[svlug] Evil Backquotes (was Re: how to copy a bunch of "." files?)
xtifr at dsp.net
Sun May 14 16:14:39 PDT 2000
Tin Le <tin at le.org> writes:
> Ksh (Korn shell) came around 1986 (outside of Bell Lab that is) from David
Hmm, I thought I started using it before then. Maybe not -- my first
exposure might have been as late as '88. (On an MS-DOS system running
Mortice Kern's DOS toolkit; our *NIX boxes were still running Xenix at
that point, which had only a seriously limited sh and an ugly csh.)
> It went back a long way. The way I was taught was that sh is for writing
> scripts and csh is only for interactive use.
That is a piece of "recieved wisdom" which I would like to do
everything in my power to stamp out. It was true back in the days I
was running Xenix, but, in my opinion, since at least the introduction
of ksh, there has been no justification whatsoever for the existence
of csh, except force of habit. Newbies should be told to avoid csh at
all costs. Then, with any luck, the last of the old hackers who still
find themselves wed to it will die out before long... :-)
I don't allow any form of csh to be installed on my workstations or on
any production servers I'm in charge of. Period.
> You would have to go back pretty far to find a system still running
> versions of sh that does not support the back tick.
Not very far at all, at least not on HPuchhs systems. Ksh introduced
$(), and to the best of my knowledge, there are still systems today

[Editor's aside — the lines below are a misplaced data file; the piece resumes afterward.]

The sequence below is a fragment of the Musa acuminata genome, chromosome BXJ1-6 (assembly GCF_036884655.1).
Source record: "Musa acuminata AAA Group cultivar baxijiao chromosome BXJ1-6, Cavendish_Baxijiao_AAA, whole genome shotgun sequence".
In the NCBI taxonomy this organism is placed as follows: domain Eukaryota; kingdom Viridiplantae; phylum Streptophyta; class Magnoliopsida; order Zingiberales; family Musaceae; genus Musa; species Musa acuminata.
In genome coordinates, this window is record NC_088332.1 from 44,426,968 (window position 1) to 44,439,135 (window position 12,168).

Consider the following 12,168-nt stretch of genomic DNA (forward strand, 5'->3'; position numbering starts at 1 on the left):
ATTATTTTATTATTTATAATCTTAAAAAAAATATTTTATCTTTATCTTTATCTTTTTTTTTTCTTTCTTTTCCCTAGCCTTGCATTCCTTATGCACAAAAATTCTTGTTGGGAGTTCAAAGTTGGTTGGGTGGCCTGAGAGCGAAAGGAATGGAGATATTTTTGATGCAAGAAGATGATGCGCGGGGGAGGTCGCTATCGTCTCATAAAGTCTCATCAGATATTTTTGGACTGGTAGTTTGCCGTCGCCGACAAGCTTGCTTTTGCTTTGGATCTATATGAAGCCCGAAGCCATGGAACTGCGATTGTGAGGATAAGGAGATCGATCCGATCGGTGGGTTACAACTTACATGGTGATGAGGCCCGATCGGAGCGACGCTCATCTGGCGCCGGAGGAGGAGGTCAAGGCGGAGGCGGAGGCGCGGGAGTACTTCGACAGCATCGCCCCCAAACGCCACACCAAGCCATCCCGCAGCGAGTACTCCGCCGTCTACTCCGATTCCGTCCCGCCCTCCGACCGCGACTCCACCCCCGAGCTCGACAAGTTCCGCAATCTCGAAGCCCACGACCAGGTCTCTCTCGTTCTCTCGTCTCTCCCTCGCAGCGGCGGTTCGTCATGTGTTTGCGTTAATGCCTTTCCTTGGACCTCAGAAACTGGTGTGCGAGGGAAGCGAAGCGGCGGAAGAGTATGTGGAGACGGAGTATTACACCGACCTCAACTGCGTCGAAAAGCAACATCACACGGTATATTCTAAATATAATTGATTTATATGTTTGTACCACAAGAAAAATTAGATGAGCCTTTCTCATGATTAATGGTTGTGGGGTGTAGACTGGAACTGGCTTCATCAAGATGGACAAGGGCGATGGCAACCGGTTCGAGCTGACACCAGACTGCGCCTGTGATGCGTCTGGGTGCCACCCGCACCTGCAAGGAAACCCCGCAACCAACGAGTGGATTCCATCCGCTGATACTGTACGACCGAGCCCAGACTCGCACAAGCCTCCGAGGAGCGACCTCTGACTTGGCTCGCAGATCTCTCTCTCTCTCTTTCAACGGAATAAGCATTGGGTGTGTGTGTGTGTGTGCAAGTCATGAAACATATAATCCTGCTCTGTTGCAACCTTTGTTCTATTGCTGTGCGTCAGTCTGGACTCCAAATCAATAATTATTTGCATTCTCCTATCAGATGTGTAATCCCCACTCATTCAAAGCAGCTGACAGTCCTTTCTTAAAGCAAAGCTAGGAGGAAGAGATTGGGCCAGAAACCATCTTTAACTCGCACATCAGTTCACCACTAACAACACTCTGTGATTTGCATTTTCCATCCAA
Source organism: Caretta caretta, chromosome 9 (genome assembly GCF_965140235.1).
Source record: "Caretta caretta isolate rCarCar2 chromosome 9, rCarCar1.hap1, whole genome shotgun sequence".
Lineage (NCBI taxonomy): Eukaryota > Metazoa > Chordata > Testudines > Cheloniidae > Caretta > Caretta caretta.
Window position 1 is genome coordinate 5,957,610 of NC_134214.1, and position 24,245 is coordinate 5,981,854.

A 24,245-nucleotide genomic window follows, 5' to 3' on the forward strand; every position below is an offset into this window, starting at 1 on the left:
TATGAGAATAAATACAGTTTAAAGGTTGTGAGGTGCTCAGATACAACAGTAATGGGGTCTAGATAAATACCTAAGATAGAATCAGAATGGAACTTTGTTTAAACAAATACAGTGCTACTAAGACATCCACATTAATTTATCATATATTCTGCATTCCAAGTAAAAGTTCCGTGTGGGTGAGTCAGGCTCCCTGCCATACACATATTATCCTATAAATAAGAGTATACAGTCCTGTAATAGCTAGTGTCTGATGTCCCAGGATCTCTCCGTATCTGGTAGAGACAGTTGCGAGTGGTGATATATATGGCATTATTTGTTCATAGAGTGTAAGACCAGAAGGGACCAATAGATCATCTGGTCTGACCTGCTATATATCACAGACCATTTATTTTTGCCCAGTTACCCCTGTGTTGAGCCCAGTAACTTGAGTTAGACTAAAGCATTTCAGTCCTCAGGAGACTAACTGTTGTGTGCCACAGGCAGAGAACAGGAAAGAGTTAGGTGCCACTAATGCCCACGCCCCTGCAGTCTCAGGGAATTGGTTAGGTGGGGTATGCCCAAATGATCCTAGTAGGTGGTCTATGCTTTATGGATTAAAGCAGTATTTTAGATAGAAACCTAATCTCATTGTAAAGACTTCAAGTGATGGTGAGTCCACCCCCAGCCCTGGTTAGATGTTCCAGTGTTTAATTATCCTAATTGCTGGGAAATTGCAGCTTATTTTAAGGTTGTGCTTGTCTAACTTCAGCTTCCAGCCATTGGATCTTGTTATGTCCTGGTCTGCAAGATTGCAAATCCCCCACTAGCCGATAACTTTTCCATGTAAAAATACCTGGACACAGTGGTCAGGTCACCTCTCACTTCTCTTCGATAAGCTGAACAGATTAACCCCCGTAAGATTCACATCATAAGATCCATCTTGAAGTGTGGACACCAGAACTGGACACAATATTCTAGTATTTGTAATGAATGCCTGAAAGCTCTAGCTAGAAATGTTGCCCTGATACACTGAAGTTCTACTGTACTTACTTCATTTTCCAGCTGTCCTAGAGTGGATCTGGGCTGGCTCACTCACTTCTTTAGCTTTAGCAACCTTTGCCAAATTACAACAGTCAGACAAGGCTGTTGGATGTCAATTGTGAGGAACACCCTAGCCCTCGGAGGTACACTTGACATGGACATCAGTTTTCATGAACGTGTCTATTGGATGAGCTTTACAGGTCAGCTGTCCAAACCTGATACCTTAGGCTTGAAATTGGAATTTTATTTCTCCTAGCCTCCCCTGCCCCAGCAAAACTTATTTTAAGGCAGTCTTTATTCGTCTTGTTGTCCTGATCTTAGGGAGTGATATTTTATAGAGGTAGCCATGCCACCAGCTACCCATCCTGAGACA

that have support for $() but *not* for backticks. If that's changed,
it's been in the last couple of years.
> I can't speak for other people, but I tried to write portable scripts that
> will run in Bourne shell. If it run in sh, it will run in bash and ksh.
> This mean avoiding unneeded features like the plague.
Yup, and this is another reason I try to stick with $() instead of
backticks. Of course, the primary reason is that $() is more
readable and more flexible (supports nesting).
I have never seen a bourne-shell compatible (or near-compatible like
ksh) that supported backticks and didn't support $(). I have seen
ones which support $() and not backticks. (And ones which support
neither, but those *are* basically obsolete enough to ignore at this
Thus, the aesthetics of portability and elegance unite in proclaiming
that $() is the One True Way, and that backticks are Evil. :-)
Chris Waters xtifr at dsp.net | I have a truly elegant proof of the
or xtifr at debian.org | above, but it is too long to fit into
http://www.dsp.net/xtifr | this .signature file.
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